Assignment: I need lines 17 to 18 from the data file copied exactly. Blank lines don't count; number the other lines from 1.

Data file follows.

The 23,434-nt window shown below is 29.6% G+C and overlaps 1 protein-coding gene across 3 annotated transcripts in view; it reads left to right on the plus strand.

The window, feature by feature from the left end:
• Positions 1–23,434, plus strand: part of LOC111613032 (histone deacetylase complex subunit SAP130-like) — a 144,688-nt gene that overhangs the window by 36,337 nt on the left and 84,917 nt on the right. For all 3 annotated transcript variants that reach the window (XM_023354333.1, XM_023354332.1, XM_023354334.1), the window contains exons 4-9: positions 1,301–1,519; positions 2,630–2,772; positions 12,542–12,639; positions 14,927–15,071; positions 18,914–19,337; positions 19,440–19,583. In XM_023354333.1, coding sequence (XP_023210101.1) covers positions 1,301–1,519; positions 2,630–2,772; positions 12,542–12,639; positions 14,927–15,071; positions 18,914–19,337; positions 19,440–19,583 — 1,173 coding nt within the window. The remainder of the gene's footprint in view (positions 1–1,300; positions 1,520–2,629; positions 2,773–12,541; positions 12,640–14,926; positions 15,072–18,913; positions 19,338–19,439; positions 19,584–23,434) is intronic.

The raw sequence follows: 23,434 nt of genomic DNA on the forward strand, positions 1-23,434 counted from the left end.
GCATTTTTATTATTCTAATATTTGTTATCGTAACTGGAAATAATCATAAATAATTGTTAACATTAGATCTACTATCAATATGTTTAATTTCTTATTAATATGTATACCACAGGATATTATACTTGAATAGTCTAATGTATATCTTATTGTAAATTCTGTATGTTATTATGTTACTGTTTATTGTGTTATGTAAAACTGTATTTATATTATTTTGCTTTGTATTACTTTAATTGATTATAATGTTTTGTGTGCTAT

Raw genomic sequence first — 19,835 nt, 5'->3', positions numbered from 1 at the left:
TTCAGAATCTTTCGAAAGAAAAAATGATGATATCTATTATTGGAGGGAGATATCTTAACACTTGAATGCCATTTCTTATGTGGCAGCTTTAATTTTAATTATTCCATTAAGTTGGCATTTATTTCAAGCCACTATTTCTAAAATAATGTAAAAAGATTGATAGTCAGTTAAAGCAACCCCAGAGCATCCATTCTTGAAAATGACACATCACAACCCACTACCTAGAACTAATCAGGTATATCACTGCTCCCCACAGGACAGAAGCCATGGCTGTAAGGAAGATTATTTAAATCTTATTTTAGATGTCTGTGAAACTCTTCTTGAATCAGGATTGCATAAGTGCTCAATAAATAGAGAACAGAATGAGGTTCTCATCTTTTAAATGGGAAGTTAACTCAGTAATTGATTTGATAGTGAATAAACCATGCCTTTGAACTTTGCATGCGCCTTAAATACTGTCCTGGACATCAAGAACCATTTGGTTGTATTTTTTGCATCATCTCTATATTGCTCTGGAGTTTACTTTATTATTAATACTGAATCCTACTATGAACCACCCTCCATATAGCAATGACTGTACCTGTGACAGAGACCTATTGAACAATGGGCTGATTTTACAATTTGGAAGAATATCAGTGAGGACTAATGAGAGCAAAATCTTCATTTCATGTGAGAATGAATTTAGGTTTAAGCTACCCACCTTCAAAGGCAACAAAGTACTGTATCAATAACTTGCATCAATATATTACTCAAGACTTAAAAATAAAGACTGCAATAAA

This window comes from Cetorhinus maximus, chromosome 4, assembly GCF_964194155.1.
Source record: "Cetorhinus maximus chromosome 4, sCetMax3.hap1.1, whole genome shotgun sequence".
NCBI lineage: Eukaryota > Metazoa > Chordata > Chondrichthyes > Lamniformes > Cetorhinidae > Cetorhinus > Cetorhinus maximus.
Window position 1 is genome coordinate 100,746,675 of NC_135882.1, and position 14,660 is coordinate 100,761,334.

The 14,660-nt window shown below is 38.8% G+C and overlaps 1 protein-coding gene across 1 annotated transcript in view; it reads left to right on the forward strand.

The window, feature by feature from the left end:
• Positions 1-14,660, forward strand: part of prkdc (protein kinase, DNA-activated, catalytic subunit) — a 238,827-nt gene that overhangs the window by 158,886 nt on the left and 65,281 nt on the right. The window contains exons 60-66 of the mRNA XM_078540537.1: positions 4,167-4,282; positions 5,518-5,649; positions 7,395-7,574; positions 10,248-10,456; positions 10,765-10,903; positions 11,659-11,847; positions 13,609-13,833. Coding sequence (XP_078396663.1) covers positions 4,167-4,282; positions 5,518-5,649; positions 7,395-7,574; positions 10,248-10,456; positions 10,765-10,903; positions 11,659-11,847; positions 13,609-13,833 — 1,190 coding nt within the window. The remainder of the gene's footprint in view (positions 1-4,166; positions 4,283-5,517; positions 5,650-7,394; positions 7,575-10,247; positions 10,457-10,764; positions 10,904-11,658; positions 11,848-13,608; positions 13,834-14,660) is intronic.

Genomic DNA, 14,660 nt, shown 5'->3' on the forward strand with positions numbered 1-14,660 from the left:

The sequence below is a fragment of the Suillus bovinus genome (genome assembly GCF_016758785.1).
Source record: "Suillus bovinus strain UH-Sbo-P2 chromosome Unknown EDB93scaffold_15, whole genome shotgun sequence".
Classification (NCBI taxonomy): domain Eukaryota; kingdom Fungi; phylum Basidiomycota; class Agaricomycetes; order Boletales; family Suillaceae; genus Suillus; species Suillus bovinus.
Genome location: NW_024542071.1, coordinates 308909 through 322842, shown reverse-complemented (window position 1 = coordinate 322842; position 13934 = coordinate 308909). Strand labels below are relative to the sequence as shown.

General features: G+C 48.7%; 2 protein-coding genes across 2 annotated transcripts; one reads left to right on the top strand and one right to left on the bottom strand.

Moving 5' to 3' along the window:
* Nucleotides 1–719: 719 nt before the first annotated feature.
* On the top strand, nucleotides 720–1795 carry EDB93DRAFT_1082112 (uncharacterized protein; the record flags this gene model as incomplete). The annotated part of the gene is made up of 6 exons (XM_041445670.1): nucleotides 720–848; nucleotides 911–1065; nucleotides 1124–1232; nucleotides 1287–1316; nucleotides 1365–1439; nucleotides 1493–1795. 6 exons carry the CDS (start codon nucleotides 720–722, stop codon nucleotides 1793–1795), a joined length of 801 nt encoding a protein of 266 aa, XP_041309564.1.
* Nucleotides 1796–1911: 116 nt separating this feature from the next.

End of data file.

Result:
Source record: "Suillus bovinus strain UH-Sbo-P2 chromosome Unknown EDB93scaffold_15, whole genome shotgun sequence".
Classification (NCBI taxonomy): domain Eukaryota; kingdom Fungi; phylum Basidiomycota; class Agaricomycetes; order Boletales; family Suillaceae; genus Suillus; species Suillus bovinus.